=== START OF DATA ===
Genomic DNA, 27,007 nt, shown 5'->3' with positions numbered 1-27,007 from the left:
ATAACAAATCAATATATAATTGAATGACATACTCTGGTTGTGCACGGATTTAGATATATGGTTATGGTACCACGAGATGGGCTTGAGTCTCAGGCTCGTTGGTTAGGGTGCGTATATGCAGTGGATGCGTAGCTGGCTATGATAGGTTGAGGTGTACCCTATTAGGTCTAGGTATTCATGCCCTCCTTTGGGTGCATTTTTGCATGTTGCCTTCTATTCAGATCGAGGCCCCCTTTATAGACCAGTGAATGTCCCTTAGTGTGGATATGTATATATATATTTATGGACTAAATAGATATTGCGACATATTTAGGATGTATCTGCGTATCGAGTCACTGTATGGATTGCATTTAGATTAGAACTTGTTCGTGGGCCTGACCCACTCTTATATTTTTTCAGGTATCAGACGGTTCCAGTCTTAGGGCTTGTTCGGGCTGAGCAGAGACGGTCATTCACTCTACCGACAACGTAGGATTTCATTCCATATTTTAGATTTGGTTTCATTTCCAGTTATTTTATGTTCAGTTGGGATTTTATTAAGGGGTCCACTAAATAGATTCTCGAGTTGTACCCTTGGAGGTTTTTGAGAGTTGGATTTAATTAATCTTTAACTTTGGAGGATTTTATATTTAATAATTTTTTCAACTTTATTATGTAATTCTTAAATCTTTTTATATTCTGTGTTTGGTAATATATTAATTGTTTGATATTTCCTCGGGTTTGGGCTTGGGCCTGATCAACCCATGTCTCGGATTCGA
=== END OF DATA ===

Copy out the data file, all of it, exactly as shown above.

Genomic DNA, 27,007 nt, shown 5'->3' with positions numbered 1-27,007 from the left:
ATAACAAATCAATATATAATTGAATGACATACTCTGGTTGTGCACGGATTTAGATATATGGTTATGGTACCACGAGATGGGCTTGAGTCTCAGGCTCGTTGGTTAGGGTGCGTATATGCAGTGGATGCGTAGCTGGCTATGATAGGTTGAGGTGTACCCTATTAGGTCTAGGTATTCATGCCCTCCTTTGGGTGCATTTTTGCATGTTGCCTTCTATTCAGATCGAGGCCCCCTTTATAGACCAGTGAATGTCCCTTAGTGTGGATATGTATATATATATTTATGGACTAAATAGATATTGCGACATATTTAGGATGTATCTGCGTATCGAGTCACTGTATGGATTGCATTTAGATTAGAACTTGTTCGTGGGCCTGACCCACTCTTATATTTTTTCAGGTATCAGACGGTTCCAGTCTTAGGGCTTGTTCGGGCTGAGCAGAGACGGTCATTCACTCTACCGACAACGTAGGATTTCATTCCATATTTTAGATTTGGTTTCATTTCCAGTTATTTTATGTTCAGTTGGGATTTTATTAAGGGGTCCACTAAATAGATTCTCGAGTTGTACCCTTGGAGGTTTTTGAGAGTTGGATTTAATTAATCTTTAACTTTGGAGGATTTTATATTTAATAATTTTTTCAACTTTATTATGTAATTCTTAAATCTTTTTATATTCTGTGTTTGGTAATATATTAATTGTTTGATATTTCCTCGGGTTTGGGCTTGGGCCTGATCAACCCATGTCTCGGATTCGA